On Sept. 6, an article in the Soviet Union's largest newspaper, Pravda, made passing reference to a shortfall in state revenues caused by decreased income from alcohol taxes. This signaled Harvard research fellow David E. Powell, a specialist in Soviet social isssues, that the current crackdown on alcoholism in the Soviet Union may be working. To such a specialized reader, Pravda provides at least a partial view of the inner workings of the governmental machinery.
Wouldn't it be nice to display that world to inquiring American readers whose Russian is limited to nyet and da?
That's the proposition of a daily English-language translation scheduled for a November publication by Charles C. Cox, a Minnesota businessman.
In preliminary runs, this new translation (largely intended for scholars and libraries) has been troubled with translation issues that some scholars say cast serious doubts on its value. Supporters and workers on the project respond that such Russian translation disagreements are commonplace.
Extracts from Pravda and numerous other USSR publications have been published by the venerable Current Digest of the Soviet Press since 1949. But because the new Pravda translation will deliver the paper's full text (delayed by at least several days), the Minnesota publishers herald it as a ``unique source material essentially denied Americans for 60 years.'' The two facsimile issues available from Mr. Cox so far put into the average American reader's hands a cryptic artifact of the censorship and offic ial double-speak in the Soviet Union.
Andrew Sedych, editor of the Russian 'emigr'e newspaper Novoye Russkoye Slovo, published in New York City, observes that he ``ran away from Russia in order not to read Pravda.'' But Kremlin-watchers and students of Russian society slog determinedly through the thin (usually six-page) newspaper every day, searching for fragmentary insights often buried in a sea of gray polemic.
It is not an easy task. Harvard's Mr. Powell calls Pravda ``dull, unutterably boring,'' and says it is ``designed to lull people into a kind of insensibility. . . . You will get in Pravda what the Politburo considers appropriate.''
What the Politburo considered appropriate for the lead item in the Aug. 18 issue, according to the English-language prototype, was an article running under the headline ``To Each -- According to His Labor,'' which proclaimed: ``Concern for people is [the] law of the life of a socialist society.'' Another Page 1 article, subtitled ``Attention to the Stockpiling of Fodder,'' began, `` `We have three mechanized teams,' explained the head agronomist of the farm, R. Sibgatullin.'' A tiny story at the bottom of the page tells of ``a hunger strike against the bloody repression of the Guatemalan people by the pro-American regime which rules that country.''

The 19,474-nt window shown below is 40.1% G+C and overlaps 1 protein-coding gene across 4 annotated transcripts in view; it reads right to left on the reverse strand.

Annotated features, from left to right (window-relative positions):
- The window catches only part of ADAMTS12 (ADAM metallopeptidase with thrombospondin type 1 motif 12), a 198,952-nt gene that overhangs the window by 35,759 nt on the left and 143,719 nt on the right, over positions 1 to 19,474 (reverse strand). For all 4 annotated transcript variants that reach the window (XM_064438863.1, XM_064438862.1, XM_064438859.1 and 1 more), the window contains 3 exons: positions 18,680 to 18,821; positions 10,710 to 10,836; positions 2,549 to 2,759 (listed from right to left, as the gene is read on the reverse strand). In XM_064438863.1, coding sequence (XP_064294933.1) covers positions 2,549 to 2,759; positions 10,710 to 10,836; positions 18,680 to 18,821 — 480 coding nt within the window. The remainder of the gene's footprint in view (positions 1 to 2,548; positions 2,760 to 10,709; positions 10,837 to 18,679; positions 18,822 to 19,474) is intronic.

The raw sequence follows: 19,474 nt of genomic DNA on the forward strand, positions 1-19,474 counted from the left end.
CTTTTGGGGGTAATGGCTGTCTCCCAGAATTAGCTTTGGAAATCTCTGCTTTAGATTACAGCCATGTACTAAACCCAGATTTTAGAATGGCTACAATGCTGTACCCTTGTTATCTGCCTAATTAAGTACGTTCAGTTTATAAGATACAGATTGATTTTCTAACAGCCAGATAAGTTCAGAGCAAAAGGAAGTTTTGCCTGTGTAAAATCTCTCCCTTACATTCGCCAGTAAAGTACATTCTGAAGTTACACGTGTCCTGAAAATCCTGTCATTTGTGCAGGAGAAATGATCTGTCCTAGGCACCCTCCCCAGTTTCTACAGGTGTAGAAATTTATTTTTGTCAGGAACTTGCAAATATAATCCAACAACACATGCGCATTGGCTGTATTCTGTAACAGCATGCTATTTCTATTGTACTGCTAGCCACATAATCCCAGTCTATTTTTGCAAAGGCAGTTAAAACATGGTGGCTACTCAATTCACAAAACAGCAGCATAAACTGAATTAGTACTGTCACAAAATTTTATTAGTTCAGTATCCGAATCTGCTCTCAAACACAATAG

The language in which such Pravda stories are told is calculatedly doctrinaire and arcane. ``Even the average Soviet citizen cannot understand Pravda very well,'' says Boston University's Yelena Gessen, who translated Soviet defector Arkady Shevchenko's English-language memoirs, ``Breaking with Moscow,'' into Russian.
Ms. Gessen, a lecturer at BU's Russian Studies Institute, found what she considered glaring errors in the two English-language Pravda prototypes put out by Cox: ``machinery'' rendered as ``techniques,'' ``farm'' rather than ``livestock section,'' and the mechanization of water supply to livestock called ``mechanized irrigation.''
Prof. Maurice Friedberg, head of the Slavonic studies department at the University of Illinois -- who has been associated with the Current Digest of the Soviet Press, the source-document for much scholarship in this country -- verified these errors and others by telephone.
On the other hand, Boris Sorokin, an associate professor specializing in Tolstoy at the University of Kentucky, maintains that the Pravda translations by the Minnesota project are ``remarkably accurate'' and added that ``there are four or five different ways of translating Russian into English.'' Asked about errors identified by other translators, he replied: ``This is a wonderful idea shouldered by people who may not themselves be experts in Russian. [But] I am sure as they get launched with daily prod uction'' they will weed these errors out. ``Who is going to care if it is a farm or a livestock section?''
``We realize that we are not going to be letter-perfect,'' publisher Cox acknowledges. His chief translator, Alexander Guss, professor emeritus of Macalester College in St. Paul, Minn., argues that Russian translations are generally full of controversies over which reasonable scholars disagree.
At the heart of this confusion is the fact that Soviet journalism is a hermetic world governed by volumes of censorship regulations and close bureaucratic scrutiny.
Boris Bochstein, managing editor of Novoye Russkoye Slovo, served for 11 years as a staff editor for Moskovskaya Pravda, a capital-city counterpart of the national Pravda. He says the operative slogan in the mind of Soviet journalists, when it comes to anything but safe, party jargon, is ``Don't think about it, don't write about it.''
``Practically nobody [asks for] Pravda,'' observes George Estafy, technical assistant at the New York Public Library's Slavonic Division. The far more colorful Literaturnaya Gazeta (Literary Gazette) gets better circulation at the library, as does Izvestia, the other general circulation, national newspaper of the Soviet Union, and Krasnaya Zvyezda, or Red Star, the military journal.
The Soviet managerial journal Ekho has ``carried a wide variety of controversial articles,'' adds Dr. Mark Beissinger, an assistant professor of government at Harvard's Russian Research Center. ``A lot of other journals and newspapers . . . are more rich and interesting than Pravda.''